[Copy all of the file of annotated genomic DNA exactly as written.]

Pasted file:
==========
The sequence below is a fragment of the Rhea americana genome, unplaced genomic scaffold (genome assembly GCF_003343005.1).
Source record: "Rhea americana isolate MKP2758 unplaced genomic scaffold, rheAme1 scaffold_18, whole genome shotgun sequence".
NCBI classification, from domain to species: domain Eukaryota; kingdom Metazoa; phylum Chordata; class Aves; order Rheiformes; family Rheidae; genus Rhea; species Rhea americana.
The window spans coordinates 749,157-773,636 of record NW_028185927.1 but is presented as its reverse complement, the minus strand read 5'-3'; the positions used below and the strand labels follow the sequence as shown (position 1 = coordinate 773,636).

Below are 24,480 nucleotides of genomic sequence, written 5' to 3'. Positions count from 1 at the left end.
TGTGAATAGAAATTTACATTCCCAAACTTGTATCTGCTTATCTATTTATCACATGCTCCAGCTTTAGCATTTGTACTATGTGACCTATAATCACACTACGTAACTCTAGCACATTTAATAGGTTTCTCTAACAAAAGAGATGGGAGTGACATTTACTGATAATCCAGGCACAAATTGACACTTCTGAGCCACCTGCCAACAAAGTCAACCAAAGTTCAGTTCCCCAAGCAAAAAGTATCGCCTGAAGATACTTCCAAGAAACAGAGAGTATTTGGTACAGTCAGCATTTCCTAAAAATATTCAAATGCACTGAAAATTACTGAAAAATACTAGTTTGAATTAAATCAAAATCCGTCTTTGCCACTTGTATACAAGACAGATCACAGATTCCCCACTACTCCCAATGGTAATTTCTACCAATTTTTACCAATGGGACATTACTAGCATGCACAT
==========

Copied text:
The sequence below is a fragment of the Rhea americana genome, unplaced genomic scaffold (genome assembly GCF_003343005.1).
Source record: "Rhea americana isolate MKP2758 unplaced genomic scaffold, rheAme1 scaffold_18, whole genome shotgun sequence".
NCBI classification, from domain to species: domain Eukaryota; kingdom Metazoa; phylum Chordata; class Aves; order Rheiformes; family Rheidae; genus Rhea; species Rhea americana.
The window spans coordinates 749,157-773,636 of record NW_028185927.1 but is presented as its reverse complement, the minus strand read 5'-3'; the positions used below and the strand labels follow the sequence as shown (position 1 = coordinate 773,636).

Below are 24,480 nucleotides of genomic sequence, written 5' to 3'. Positions count from 1 at the left end.
TGTGAATAGAAATTTACATTCCCAAACTTGTATCTGCTTATCTATTTATCACATGCTCCAGCTTTAGCATTTGTACTATGTGACCTATAATCACACTACGTAACTCTAGCACATTTAATAGGTTTCTCTAACAAAAGAGATGGGAGTGACATTTACTGATAATCCAGGCACAAATTGACACTTCTGAGCCACCTGCCAACAAAGTCAACCAAAGTTCAGTTCCCCAAGCAAAAAGTATCGCCTGAAGATACTTCCAAGAAACAGAGAGTATTTGGTACAGTCAGCATTTCCTAAAAATATTCAAATGCACTGAAAATTACTGAAAAATACTAGTTTGAATTAAATCAAAATCCGTCTTTGCCACTTGTATACAAGACAGATCACAGATTCCCCACTACTCCCAATGGTAATTTCTACCAATTTTTACCAATGGGACATTACTAGCATGCACAT